Citrus leprosis virus no longer occurs in the USA
Citrus leprosis is an important disease in South and Central America where it causes economic losses in citrus orchards (e.g. in Brazil and Argentina). The main symptoms include lesions on leaves, fruit, and twigs, causing premature fruit drop, defoliation and death of twigs or small branches leading to serious tree decline. In addition, the disease is always associated with the presence of mites. Until the 1990s, the absence of systemic infection and the failure to transmit leprosis by either grafting or mechanical means led to suppose that it was caused by mite salivary toxins. It was then demonstrated that the disease was caused by Citrus leprosis virus (unassigned Rhabdovirus, CiLV – EPPO A1 List) and that it was transmitted by mites in the genus Brevipalpus (Acari: Tenuipalpidae), in particular by Brevipalpus californicus, B. phoenicis, and B. obovatus.
In the USA, citrus leprosis was only recorded in Florida1) where it nearly destroyed the Florida citrus industry prior to 1925, according to reports published from 1906 to 1968. This was supported with pictures showing the typical symptoms of the disease. However, since the 1960s the disease has not been observed in Florida. More recently, a study showed that CiLV no longer occurred in Florida and could not be detected in the citrus-growing areas of Texas (Childers et al., 2003). Samples showing suspect symptoms were collected in 1997 from Florida (orange and grapefruit leaves) and from Texas in 1999 and 2000 (grapefruit and orange fruits). These tissue samples were observed in transmission electron microscopy and no virus particles were observed. In 2001 and 2002, 24 555 orange trees (Citrus sinensis) were inspected across Florida and no symptoms were observed. The authors concluded that citrus leprosis no longer exists in Florida and remains absent from Texas based on: 1) lack of leprosis symptoms on leaves, fruit, and twigs in citrus crops surveyed, 2) failure to find virus particles or inclusion bodies in suspect samples, 3) absence of any other documented reports on the presence of characteristic leprosis symptoms. Although it is not known exactly why CiLV is no longer found in Florida, it is supposed that the following factors contributed to its disappearance by breaking the virus-mite vector cycle of the disease: 1) several frost periods between 1934 and 1962, 2) successful control of mite vectors (extensive use of wettable sulfur until the early 1960s combined with pruning of leprosis-infected branches and use of more resistant cultivars). Finally, USDA-APHIS confirmed to the EPPO Secretariat that active surveillance was continuing in the US citrus-growing areas (using survey methodologies developed by USDA-ARS), and that all survey results to date were negative for CiLV.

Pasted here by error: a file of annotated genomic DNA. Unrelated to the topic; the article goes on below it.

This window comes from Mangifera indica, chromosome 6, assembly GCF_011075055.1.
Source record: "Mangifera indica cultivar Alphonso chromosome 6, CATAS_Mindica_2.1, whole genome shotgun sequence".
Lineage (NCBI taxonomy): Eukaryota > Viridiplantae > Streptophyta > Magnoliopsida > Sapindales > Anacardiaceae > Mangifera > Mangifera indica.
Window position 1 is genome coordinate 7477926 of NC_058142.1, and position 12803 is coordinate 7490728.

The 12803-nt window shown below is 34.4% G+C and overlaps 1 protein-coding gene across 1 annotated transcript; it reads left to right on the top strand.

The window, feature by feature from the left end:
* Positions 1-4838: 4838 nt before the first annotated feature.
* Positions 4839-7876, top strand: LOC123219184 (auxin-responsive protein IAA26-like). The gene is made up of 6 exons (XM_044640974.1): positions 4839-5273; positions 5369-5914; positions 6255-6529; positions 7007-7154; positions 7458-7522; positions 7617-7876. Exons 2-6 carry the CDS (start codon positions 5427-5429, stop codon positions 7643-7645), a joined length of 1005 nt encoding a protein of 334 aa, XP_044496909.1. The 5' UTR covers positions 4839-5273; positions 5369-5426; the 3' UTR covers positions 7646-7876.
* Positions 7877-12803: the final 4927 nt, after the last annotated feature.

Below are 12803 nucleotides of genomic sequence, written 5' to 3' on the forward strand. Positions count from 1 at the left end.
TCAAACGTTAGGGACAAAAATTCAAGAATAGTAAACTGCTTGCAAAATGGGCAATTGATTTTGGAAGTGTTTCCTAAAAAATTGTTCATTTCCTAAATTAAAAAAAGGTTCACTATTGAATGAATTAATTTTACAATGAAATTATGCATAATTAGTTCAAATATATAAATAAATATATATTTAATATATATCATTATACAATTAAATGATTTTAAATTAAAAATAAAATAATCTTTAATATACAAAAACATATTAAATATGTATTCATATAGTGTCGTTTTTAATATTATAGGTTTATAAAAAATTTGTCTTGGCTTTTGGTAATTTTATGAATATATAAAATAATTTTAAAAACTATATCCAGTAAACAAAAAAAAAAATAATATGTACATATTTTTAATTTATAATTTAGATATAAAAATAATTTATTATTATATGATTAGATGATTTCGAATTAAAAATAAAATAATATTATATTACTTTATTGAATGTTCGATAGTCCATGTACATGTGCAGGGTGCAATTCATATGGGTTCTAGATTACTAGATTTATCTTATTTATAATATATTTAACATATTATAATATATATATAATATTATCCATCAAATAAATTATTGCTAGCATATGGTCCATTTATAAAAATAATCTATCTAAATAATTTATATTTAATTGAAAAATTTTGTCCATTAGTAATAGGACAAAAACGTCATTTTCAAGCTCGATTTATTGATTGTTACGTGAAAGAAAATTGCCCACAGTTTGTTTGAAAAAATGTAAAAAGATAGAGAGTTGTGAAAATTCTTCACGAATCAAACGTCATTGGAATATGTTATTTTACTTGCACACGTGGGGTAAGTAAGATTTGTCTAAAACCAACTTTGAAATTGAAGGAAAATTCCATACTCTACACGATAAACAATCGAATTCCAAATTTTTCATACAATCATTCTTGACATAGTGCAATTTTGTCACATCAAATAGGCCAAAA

The situation of Citrus leprosis virus in the USA can be described as follows: Absent, the disease was observed in the past in Florida (until the 1960s) but is no longer found.
1) According to Rodrigues et al. (2003) there is an old record of leprosis in Mississippi in 1923 but the disease has not been reported since.
Childers CC, Rodrigues JC, Derrick KS, Achor DS, French JV, Welbourn WC, Ochoa R, Kitajima EW (2003) Citrus leprosis: its status in Florida and Texas: past and present. Experimental and Applied Acarology 30, 181–202.
Chung KR, Brlansky RH (2006) Citrus diseases exotic to Florida: Citrus leprosis. Fact Sheet PP-226. University of Florida, IFAS Extension, 3 pp. http://edis.ifas.ufl.edu/pdffiles/PP/PP14800.pdf
Rodrigues JCV, Kitajima EW, Childers CC, Chagas CM (2003) Citrus leprosis virus vectored by Brevipalpus phoenicis (Acari: Tenuipalpidae) on citrus in Brazil. Experimental and Applied Acarology 30, 161-179.
NAPPO Phytosanitary Alert System. Pest Alert of 2001-03-21. Citrus leprosis virus (CiLV) Bitancourt. http://www.pestalert.org/viewArchPestAlert.cfm?rid=46&keyword=leprosis
Personal communication with H. Hartzog, APHIS-USDA (2009-01).